"My fastball command was the best it's been all year, and I've been pretty good all year," he added. "I felt like I was going in and out really effectively and just pounding the zone."

Performances like Friday will only fuel the speculation about Gausman's Major League debut. So far, Double-A hasn't been too stressful.

"It's been pretty easy, to be honest," the Colorado native said. "It's a little different from what I'm used to. I've never been to the East Coast, so that's been weird."

When Gausman departed Spring Training with his bags of donuts, he felt comfortable, both in his ability and with the Orioles' plans for his future.

"When I had my exit meeting with Buck Showalter and our pitching coach, Rick Adair, when they sent me down to Minor League camp, that was something we talked about a lot," he said. "Buck talked to me about getting into a routine. This is my first full year, joining a five-man rotation is something that's definitely new for me. But going forward, I felt great about it. And that's a big factor, the fact that Duquette said something about it makes me feel like I need to work on it.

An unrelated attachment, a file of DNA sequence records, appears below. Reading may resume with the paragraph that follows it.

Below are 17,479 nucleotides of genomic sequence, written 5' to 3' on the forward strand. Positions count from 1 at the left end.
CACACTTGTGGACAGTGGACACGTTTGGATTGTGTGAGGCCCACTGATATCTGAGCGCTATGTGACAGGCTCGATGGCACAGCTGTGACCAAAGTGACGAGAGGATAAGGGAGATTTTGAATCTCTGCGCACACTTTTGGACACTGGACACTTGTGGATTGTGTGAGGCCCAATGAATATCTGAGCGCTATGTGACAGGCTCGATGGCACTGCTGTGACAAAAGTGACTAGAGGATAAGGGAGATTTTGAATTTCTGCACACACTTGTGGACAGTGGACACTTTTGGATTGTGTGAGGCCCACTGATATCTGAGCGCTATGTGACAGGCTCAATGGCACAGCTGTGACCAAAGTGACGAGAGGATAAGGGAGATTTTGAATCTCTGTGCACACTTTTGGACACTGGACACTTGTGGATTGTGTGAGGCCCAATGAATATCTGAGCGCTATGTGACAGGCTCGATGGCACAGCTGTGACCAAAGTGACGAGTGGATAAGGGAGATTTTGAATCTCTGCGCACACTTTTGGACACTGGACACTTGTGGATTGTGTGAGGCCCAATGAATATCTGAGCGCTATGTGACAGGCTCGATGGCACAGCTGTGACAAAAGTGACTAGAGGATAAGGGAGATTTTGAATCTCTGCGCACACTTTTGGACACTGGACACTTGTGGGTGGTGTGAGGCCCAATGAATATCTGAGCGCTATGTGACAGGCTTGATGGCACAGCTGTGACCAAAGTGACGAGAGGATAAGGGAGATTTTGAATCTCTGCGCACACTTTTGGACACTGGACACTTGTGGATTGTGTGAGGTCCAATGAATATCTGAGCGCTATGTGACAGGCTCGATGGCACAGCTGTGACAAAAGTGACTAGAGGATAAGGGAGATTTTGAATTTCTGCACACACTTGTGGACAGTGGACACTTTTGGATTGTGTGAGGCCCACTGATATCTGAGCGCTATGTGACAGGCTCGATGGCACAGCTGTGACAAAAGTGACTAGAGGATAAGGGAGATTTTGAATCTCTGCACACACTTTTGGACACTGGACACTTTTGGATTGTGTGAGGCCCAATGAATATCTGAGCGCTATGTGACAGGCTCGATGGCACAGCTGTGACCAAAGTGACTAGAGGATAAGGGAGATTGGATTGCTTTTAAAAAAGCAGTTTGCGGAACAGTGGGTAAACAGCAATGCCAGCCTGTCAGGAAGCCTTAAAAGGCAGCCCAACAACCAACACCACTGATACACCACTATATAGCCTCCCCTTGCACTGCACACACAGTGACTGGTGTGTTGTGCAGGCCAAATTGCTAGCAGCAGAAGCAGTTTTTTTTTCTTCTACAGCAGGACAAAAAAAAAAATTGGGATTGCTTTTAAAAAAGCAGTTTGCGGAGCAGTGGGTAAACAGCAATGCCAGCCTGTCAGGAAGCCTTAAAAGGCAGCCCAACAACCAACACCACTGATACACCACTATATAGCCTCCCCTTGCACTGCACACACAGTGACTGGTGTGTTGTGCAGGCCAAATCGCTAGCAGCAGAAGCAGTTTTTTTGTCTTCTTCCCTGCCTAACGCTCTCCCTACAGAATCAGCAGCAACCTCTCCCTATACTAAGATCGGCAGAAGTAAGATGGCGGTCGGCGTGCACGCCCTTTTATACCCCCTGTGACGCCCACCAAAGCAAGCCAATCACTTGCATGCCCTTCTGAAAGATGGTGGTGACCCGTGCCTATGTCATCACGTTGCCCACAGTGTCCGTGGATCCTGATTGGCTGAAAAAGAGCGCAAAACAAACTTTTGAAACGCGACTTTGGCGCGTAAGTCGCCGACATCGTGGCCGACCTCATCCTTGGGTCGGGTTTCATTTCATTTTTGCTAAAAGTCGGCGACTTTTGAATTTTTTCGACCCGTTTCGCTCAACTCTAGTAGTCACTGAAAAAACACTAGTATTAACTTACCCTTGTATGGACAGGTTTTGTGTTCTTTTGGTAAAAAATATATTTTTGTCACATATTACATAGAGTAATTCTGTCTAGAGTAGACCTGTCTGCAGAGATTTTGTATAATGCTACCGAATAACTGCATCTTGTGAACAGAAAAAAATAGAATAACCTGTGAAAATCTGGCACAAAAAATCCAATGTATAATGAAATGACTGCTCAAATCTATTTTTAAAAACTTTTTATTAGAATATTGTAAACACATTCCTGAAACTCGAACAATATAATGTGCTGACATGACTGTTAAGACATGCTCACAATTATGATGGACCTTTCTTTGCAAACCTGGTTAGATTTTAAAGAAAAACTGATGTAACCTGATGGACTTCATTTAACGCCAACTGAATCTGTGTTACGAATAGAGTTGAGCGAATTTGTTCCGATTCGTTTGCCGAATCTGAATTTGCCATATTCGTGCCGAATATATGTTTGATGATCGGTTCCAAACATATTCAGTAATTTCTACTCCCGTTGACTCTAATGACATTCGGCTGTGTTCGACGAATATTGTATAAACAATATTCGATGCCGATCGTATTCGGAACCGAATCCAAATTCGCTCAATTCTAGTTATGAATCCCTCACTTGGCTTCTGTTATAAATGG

"What they did with Manny [Machado] and [Dylan] Bundy is really exciting -- any guy in our organization will tell you that, they're not afraid to call guys up from Bowie. You don't have to go to [Triple-A] Norfolk, and that's pretty cool to me. Any moment, they can call you up."

Danny Wild is an editor for This story was not subject to the approval of the National Association of Professional Baseball Leagues or its clubs.

View More